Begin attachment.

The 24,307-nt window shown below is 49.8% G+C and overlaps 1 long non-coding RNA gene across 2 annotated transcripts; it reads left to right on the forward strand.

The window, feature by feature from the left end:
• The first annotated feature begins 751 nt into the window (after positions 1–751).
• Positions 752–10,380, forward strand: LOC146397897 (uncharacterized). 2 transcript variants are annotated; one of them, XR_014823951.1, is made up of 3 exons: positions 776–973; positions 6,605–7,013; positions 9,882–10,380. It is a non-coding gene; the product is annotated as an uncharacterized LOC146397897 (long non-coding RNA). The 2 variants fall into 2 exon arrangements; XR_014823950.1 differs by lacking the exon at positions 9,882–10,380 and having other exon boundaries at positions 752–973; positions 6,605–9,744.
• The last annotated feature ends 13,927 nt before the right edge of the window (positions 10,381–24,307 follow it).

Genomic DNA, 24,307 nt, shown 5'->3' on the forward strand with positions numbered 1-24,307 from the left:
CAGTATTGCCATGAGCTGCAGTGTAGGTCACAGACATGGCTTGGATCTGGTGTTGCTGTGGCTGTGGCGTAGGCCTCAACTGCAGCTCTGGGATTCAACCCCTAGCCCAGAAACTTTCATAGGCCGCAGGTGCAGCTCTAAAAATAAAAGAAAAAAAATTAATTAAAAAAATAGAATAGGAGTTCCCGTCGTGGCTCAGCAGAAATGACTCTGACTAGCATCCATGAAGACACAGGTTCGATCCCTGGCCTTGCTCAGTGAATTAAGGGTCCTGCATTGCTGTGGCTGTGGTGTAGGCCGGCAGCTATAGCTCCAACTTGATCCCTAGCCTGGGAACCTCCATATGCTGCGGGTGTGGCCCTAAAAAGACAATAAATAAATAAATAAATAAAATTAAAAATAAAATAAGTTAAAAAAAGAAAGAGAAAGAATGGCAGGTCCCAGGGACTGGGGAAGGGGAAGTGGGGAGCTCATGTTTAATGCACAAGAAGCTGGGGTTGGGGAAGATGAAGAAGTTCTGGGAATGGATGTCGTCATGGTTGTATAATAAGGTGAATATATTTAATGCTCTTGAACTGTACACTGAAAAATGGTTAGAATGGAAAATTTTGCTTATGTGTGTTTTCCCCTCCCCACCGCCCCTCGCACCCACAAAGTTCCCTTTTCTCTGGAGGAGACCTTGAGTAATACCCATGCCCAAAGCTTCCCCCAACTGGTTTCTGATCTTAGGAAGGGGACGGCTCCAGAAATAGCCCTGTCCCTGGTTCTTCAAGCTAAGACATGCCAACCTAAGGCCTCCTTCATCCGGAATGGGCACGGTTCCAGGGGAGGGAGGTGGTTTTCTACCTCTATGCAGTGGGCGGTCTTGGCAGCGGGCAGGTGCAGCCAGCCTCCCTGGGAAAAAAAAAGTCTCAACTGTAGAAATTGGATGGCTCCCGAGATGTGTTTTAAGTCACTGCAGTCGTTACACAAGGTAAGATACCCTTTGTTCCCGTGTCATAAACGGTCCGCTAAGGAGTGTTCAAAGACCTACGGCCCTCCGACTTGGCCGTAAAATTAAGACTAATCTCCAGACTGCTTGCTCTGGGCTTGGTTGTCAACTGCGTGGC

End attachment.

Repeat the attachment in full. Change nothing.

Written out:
The 24,307-nt window shown below is 49.8% G+C and overlaps 1 long non-coding RNA gene across 2 annotated transcripts; it reads left to right on the forward strand.

The window, feature by feature from the left end:
• The first annotated feature begins 751 nt into the window (after positions 1–751).
• Positions 752–10,380, forward strand: LOC146397897 (uncharacterized). 2 transcript variants are annotated; one of them, XR_014823951.1, is made up of 3 exons: positions 776–973; positions 6,605–7,013; positions 9,882–10,380. It is a non-coding gene; the product is annotated as an uncharacterized LOC146397897 (long non-coding RNA). The 2 variants fall into 2 exon arrangements; XR_014823950.1 differs by lacking the exon at positions 9,882–10,380 and having other exon boundaries at positions 752–973; positions 6,605–9,744.
• The last annotated feature ends 13,927 nt before the right edge of the window (positions 10,381–24,307 follow it).

Genomic DNA, 24,307 nt, shown 5'->3' on the forward strand with positions numbered 1-24,307 from the left:
CAGTATTGCCATGAGCTGCAGTGTAGGTCACAGACATGGCTTGGATCTGGTGTTGCTGTGGCTGTGGCGTAGGCCTCAACTGCAGCTCTGGGATTCAACCCCTAGCCCAGAAACTTTCATAGGCCGCAGGTGCAGCTCTAAAAATAAAAGAAAAAAAATTAATTAAAAAAATAGAATAGGAGTTCCCGTCGTGGCTCAGCAGAAATGACTCTGACTAGCATCCATGAAGACACAGGTTCGATCCCTGGCCTTGCTCAGTGAATTAAGGGTCCTGCATTGCTGTGGCTGTGGTGTAGGCCGGCAGCTATAGCTCCAACTTGATCCCTAGCCTGGGAACCTCCATATGCTGCGGGTGTGGCCCTAAAAAGACAATAAATAAATAAATAAATAAAATTAAAAATAAAATAAGTTAAAAAAAGAAAGAGAAAGAATGGCAGGTCCCAGGGACTGGGGAAGGGGAAGTGGGGAGCTCATGTTTAATGCACAAGAAGCTGGGGTTGGGGAAGATGAAGAAGTTCTGGGAATGGATGTCGTCATGGTTGTATAATAAGGTGAATATATTTAATGCTCTTGAACTGTACACTGAAAAATGGTTAGAATGGAAAATTTTGCTTATGTGTGTTTTCCCCTCCCCACCGCCCCTCGCACCCACAAAGTTCCCTTTTCTCTGGAGGAGACCTTGAGTAATACCCATGCCCAAAGCTTCCCCCAACTGGTTTCTGATCTTAGGAAGGGGACGGCTCCAGAAATAGCCCTGTCCCTGGTTCTTCAAGCTAAGACATGCCAACCTAAGGCCTCCTTCATCCGGAATGGGCACGGTTCCAGGGGAGGGAGGTGGTTTTCTACCTCTATGCAGTGGGCGGTCTTGGCAGCGGGCAGGTGCAGCCAGCCTCCCTGGGAAAAAAAAAGTCTCAACTGTAGAAATTGGATGGCTCCCGAGATGTGTTTTAAGTCACTGCAGTCGTTACACAAGGTAAGATACCCTTTGTTCCCGTGTCATAAACGGTCCGCTAAGGAGTGTTCAAAGACCTACGGCCCTCCGACTTGGCCGTAAAATTAAGACTAATCTCCAGACTGCTTGCTCTGGGCTTGGTTGTCAACTGCGTGGC